There are many reasons why Commissioners have an interest in facilitating close working and/or multi-agency frameworks such as Multi-Agency Safeguarding Hubs. Strategic policing plays a key role in shining a light on abusers’ accountability. Yet too much CSE goes unrecognised or unreported. In addition, police recording is currently inconsistent – partly because systems are not configured to capture much of the information that might indicate CSE. Crime data alone is, therefore, insufficient to map its extent. Buy-in across agencies at a strategic level can assist information sharing in order to improve local offender and victim profiling.
Building problem profiles is complex and time-consuming. Commissioners have an important role in both resourcing this process and ensuring there are robust processes in place to capture intelligence from partners which a dedicated professional police analyst can access. Part of the work here is communication – ensuring partners understand what intelligence is most useful (names – including nicknames, addresses, ‘hot spots’, mobile numbers, local businesses, car registrations etc.) and how it can be used in the identification of offenders and disruption efforts. This makes it more likely that they will commit to and invest in sharing intelligence. Partners here include: probation and youth offending; the local authority, health – including sexual health, and third sector specialist organisations, including sex industry outreach projects and Rape Crisis Centres. Given that patterns of offending evolve and change, the Office for Standards in Education, Children’s Services and Skills recommends that the data analyst also has responsibility for regular updates, which need to address those involved in all levels of exploitation or abuse - organisers, facilitators or abusers.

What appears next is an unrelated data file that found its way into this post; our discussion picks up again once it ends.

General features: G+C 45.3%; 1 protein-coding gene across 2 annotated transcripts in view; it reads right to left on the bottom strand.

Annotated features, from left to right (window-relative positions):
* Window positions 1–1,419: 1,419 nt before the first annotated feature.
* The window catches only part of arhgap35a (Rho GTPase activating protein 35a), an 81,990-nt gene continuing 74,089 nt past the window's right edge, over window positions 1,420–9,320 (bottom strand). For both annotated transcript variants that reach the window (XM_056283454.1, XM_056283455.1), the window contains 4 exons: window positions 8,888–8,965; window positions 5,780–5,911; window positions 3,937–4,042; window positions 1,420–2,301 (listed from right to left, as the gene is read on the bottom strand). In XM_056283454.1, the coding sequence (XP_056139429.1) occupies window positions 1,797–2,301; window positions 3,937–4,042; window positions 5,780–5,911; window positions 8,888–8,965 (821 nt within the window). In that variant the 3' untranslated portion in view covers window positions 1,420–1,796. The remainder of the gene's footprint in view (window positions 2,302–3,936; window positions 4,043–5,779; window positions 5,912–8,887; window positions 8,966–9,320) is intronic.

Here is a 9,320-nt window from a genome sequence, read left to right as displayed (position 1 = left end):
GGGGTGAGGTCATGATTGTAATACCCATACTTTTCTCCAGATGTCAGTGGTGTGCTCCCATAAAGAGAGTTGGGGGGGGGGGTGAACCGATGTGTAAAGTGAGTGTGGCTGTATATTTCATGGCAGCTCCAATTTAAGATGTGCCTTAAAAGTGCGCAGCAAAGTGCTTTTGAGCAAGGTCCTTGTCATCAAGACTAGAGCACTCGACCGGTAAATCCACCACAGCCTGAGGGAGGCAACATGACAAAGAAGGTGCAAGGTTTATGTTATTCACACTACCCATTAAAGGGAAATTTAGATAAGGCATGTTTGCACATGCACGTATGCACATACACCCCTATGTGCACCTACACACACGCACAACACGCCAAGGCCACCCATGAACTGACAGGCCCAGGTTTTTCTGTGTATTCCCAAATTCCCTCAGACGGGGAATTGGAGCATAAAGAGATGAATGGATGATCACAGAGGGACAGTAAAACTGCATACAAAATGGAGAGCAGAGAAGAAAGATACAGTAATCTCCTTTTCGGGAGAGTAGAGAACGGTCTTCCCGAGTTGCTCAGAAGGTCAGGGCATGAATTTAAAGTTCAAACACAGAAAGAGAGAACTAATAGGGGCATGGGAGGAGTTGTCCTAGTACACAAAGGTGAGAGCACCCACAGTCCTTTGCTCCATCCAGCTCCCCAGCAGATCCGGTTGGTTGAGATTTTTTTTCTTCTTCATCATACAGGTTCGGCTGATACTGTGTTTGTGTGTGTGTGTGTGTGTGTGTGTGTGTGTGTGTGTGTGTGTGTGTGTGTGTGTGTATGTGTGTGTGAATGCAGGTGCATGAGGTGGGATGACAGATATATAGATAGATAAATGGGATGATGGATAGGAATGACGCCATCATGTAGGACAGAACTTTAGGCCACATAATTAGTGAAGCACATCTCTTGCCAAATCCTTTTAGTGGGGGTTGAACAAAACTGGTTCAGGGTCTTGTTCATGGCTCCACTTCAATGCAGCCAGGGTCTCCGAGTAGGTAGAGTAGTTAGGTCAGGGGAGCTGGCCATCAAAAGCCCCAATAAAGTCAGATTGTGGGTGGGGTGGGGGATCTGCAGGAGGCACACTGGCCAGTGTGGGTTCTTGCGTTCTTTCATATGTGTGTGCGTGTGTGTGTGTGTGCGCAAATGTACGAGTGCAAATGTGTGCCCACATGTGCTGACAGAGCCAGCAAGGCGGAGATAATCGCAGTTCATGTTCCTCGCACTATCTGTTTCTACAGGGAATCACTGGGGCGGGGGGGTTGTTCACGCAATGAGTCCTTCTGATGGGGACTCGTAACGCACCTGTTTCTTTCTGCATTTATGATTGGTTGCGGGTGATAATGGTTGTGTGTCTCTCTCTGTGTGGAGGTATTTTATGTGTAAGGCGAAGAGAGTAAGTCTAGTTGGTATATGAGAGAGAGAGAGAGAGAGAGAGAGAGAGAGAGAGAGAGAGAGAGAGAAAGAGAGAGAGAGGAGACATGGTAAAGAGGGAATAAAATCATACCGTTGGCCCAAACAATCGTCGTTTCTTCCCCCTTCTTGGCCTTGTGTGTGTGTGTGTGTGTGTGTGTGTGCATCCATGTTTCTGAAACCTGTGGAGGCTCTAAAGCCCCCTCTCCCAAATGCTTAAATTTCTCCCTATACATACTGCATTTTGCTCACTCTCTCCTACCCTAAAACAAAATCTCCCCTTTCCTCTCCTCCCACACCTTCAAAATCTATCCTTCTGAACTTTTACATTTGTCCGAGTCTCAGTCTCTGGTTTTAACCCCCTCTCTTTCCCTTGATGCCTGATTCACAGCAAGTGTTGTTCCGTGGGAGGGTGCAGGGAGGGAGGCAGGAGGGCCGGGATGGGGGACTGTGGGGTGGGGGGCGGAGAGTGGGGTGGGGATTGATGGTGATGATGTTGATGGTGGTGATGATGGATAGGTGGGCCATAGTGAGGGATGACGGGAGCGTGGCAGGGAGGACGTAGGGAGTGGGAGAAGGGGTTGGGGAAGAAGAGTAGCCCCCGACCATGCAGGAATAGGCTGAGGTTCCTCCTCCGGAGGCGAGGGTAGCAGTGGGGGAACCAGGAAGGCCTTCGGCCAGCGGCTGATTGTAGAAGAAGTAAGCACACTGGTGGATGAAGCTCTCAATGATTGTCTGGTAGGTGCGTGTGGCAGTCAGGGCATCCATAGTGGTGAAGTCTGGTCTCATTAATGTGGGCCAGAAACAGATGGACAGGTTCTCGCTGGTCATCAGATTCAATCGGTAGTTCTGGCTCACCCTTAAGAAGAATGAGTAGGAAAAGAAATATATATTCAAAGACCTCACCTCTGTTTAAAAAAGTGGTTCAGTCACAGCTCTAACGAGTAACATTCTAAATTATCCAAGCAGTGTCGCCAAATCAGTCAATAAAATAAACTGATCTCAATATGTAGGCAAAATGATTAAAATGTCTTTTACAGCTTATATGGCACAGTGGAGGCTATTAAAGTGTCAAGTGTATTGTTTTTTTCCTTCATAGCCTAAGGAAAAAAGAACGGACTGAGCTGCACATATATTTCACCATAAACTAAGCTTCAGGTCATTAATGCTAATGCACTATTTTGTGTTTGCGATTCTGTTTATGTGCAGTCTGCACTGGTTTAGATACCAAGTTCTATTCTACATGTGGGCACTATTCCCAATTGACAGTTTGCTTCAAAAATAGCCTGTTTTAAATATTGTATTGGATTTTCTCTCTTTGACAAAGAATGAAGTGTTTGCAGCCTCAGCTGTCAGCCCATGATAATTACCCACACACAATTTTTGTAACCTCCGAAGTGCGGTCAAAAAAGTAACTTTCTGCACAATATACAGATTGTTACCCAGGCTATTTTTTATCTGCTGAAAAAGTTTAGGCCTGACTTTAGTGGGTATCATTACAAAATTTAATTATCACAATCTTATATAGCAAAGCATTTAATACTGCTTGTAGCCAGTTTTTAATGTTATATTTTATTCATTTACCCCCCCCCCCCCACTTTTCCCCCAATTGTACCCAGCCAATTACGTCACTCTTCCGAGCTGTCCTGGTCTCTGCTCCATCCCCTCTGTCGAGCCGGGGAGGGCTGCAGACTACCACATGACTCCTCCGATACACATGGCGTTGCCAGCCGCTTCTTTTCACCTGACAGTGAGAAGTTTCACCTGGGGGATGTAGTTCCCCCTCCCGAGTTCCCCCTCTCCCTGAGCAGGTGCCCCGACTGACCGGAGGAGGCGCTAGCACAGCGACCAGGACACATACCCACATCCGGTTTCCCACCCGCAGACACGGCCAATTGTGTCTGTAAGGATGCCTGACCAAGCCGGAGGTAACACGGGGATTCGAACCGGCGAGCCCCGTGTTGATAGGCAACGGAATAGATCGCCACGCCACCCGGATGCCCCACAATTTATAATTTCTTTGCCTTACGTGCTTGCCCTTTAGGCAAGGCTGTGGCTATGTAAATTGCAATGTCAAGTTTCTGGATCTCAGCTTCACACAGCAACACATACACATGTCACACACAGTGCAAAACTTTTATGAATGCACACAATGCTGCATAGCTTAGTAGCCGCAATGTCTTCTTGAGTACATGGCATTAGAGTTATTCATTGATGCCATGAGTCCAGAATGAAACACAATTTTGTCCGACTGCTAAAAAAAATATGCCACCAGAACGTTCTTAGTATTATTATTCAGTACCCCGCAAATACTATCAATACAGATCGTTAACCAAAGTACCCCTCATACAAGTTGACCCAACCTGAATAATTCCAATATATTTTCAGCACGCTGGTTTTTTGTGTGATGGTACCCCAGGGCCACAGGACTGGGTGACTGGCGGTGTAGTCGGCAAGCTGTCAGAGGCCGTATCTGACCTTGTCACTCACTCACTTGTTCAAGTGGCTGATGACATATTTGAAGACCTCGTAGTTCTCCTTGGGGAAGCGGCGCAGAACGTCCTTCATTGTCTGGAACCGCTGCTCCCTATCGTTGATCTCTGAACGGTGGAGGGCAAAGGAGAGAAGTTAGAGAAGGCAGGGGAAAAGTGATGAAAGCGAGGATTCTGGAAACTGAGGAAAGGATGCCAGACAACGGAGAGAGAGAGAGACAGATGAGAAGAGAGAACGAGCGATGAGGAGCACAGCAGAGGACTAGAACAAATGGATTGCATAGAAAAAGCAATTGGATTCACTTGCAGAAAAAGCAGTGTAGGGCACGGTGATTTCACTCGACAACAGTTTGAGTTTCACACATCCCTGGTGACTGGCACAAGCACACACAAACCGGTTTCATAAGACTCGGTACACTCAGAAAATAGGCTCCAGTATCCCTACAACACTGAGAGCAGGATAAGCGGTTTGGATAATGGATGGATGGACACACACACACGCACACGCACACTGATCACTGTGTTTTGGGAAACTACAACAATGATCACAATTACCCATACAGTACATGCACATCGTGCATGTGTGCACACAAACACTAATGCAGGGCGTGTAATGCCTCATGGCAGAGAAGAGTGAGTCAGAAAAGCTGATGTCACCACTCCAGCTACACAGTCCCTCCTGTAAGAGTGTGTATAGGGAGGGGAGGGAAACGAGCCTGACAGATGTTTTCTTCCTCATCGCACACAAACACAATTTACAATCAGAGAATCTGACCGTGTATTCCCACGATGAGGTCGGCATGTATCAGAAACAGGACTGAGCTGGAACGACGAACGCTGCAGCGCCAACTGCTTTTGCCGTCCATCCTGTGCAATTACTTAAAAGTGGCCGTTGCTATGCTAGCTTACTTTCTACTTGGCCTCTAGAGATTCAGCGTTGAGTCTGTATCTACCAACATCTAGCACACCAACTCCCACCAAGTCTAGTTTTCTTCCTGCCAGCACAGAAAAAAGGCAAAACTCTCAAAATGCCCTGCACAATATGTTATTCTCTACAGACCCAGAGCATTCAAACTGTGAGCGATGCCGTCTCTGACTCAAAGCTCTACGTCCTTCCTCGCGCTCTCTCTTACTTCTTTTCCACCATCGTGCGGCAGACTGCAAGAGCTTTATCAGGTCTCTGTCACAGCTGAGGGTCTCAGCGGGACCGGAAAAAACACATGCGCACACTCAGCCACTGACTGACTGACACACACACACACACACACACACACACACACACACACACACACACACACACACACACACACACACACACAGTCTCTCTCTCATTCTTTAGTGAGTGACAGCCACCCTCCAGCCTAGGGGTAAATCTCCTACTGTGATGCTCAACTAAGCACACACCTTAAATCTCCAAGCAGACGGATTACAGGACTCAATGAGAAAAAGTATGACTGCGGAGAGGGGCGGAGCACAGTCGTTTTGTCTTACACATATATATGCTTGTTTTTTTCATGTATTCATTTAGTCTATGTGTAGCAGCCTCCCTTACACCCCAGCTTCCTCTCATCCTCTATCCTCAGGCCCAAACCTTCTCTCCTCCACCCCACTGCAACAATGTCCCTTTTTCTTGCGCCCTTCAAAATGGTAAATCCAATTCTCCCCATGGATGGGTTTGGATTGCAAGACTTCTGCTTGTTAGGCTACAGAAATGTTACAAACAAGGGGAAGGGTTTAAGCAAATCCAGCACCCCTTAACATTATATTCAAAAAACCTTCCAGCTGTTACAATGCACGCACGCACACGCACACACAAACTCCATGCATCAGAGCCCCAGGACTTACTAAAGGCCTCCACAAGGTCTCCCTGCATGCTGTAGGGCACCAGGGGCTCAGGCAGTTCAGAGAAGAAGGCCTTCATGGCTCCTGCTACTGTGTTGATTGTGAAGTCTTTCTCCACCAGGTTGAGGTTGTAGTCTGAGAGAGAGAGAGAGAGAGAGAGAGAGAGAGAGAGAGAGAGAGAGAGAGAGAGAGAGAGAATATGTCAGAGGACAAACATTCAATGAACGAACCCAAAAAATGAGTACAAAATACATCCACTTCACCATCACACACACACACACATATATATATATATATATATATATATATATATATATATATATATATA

Commissioners can use problem profiles to explore targeted interventions and disruption activities. Strong links with local authorities can facilitate closures or revocations of business licences for example. Commissioners can invite other agencies, third sector organisations, communities and parents to be local ‘eyes and ears’, to become part of developing a protective community network. In areas where a specialist CSE multi-agency team has a Parent Liaison Officer to ensure close police-parent relationships, the conviction rate also tends to be higher.
In addition, young people are potential allies whose knowledge of local contexts can build more accurate problem profiles. This highlights the importance of linked issues such as running away/going missing where return home interviews can be conducted by specialist services that are able to sensitively explore why children went missing and what happened when they were away.
Problem profiles can feed into the development of targeted awareness raising activities for the general public. The involvement of police and the Police and Crime Commissioner’s (PCC) office in primary prevention includes working with schools, youth services and local communities. Effectiveness will be increased here if the messages and materials are ‘sense checked’ with young people who have been sexually exploited.